These core values give kids a great foundation for living a successful life. — By Jennifer Kelly Geddes
“Often grandparents can spend more quiet time with grandkids than
parents, so this is a great opportunity to pass along a little wisdom,”
suggests Karen Wrolson, M.S., a life coach and founder of Excite Ed!, an
educational and motivational consultancy.
Sitting, talking and really listening to your grandchildren as you
share life lessons can make a big difference in how they live their
lives—and often they’ll listen to you when they won’t listen to their
parents. Four lessons you should teach...
What it teaches:
Empathy. Tuning in to another person’s perspective is at the heart of
empathy—and when taught correctly it might prevent future bullying.
How to begin: Doing
a good turn for others is a classic way to explain empathy and also
make a difference in your community. “Set up a regular volunteer
activity so your grandchild can learn about people in need and see that
he has the ability to change someone’s life for the better,” says
Wrolson. Raking a neighbor’s leaves every week, helping to build a
wheelchair ramp at a church or packing care bags for women and kids in a
homeless shelter are just a few ways to start. As you work, share a
time when you were in need of help or understanding. Your hard-earned
experience on the receiving end of empathy makes the lesson real to your
What it teaches:
Gratitude. It’s more than just saying ‘thanks’ when someone hands you
something. Strive to teach kids to appreciate all they have.
How to begin: “Have your grandchild thank people
fully, going beyond a simple ‘thanks’, and express why they like the
gift or how they’ll use it,” says Wrolson. Make a greater impact by
reviving the ancient art of the thank-you note—still an important skill
in the digital age—and help her to pen one. You could also make a point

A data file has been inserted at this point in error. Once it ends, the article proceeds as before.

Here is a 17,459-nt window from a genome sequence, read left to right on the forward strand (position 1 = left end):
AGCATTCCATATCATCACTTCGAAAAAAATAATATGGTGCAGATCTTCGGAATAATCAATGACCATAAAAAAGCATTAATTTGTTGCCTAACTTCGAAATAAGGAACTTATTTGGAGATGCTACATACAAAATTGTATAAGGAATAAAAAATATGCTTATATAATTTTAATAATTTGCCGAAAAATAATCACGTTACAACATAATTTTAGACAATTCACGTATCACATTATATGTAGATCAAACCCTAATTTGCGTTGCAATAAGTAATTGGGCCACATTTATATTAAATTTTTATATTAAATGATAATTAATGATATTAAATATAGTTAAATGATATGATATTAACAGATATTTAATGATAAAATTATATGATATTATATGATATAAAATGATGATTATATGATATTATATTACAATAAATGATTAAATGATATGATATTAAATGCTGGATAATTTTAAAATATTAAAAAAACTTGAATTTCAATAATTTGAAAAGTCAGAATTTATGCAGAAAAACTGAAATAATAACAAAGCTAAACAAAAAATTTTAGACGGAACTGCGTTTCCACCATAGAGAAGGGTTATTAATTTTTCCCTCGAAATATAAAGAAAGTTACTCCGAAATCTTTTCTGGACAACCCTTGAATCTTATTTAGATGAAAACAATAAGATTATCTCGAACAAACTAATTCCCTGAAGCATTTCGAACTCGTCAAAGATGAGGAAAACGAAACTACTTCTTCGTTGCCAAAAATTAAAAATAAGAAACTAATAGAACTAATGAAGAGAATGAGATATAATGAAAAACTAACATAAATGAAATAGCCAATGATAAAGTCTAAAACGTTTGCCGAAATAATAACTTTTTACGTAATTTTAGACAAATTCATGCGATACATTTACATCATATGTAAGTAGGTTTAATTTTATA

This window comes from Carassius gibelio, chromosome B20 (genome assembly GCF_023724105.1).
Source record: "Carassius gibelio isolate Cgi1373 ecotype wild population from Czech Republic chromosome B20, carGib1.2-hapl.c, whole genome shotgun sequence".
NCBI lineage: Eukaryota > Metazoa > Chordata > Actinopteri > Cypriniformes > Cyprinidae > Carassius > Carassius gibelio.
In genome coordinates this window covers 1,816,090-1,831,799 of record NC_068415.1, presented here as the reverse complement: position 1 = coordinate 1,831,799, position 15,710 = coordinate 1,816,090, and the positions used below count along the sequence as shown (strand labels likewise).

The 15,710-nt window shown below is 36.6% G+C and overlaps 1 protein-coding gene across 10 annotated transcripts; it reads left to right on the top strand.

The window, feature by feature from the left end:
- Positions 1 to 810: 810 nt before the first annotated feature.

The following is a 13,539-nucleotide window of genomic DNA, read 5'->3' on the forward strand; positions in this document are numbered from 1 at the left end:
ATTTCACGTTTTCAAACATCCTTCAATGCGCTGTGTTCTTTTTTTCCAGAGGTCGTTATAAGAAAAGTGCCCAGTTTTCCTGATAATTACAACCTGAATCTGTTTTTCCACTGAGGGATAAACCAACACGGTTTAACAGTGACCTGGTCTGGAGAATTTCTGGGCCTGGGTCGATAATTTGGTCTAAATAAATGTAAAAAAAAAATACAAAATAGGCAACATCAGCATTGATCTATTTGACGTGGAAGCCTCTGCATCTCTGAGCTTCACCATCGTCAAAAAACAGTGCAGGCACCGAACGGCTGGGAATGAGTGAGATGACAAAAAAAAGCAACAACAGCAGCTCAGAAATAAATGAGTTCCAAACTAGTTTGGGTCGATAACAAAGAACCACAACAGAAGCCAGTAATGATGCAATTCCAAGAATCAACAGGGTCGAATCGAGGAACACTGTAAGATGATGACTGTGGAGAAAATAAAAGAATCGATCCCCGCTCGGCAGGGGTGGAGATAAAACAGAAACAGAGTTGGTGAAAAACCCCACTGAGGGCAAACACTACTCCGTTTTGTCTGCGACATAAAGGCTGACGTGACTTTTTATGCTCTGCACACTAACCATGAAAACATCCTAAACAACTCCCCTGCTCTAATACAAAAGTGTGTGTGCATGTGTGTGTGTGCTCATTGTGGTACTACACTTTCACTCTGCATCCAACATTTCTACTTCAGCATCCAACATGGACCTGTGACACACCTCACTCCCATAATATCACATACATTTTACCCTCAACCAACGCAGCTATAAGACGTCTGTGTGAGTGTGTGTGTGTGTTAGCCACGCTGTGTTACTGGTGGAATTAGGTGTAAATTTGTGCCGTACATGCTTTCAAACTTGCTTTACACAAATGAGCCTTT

of expressing gratitude when you’re together, even for the smallest
pleasures (green lights on the road, beautiful sunshine, a smile at the
What it teaches: Respect.
It’s admiration and kindness rolled into one, and a little bit goes a
long way. It’s also a cool song (play it and dance together!).
How to begin: Talk about respecting everyone,
including teachers, cashiers, store clerks, and then model it for your
grandchild, insists Wrolson.
Respect means listening
carefully when someone speaks, looking that person in the eye and
extending common courtesy (holding the door, offering a seat). It also
covers personal property, so remind your grandchild to pick up toys so
others won’t trip and fall and to put the sweatshirt she borrowed from
her brother in his dresser, rather than leave it on the floor. This
behavior can sometimes be forgotten from generation to generation so
bring it back when you’re together.
spent a longer life learning how to deal with people, you can
demonstrate the advantages that come with showing respect. And whatever
you do, curb your own comments and generalizations (‘cops are never
where you need them’ or ‘kids today don’t understand anything’). These
remarks label groups unfairly.
What it teaches: Honesty. Telling the truth, even when it’s unpopular, is the hardest lesson of all.
How to begin: Everyone’s lied and regretted it so
bring up a misgiving or two from your past and explain how you would
have done things differently if you’d known better. Of course it’s
tempting to fib here and there, but even the littlest of kids can detect
an untruth. Avoiding a scary topic or whitewashing for safety reasons
is bound to happen, though much of the time honesty can and should rule
Teach truthfulness by sticking to your
word. Kids will remember if you don’t do what you promised (i.e., take
them to the park after naptime) and might view you as dishonest. Also
explain why honesty is important and what can happen to trust if a child
gets caught in a lie. The other side of this lesson is to praise your
grandkid when he admits to doing something he shouldn’t have. Covering
up a mistake or bad behavior is a natural tendency, so be sure to let
him know how proud you are that he came to you with the truth.
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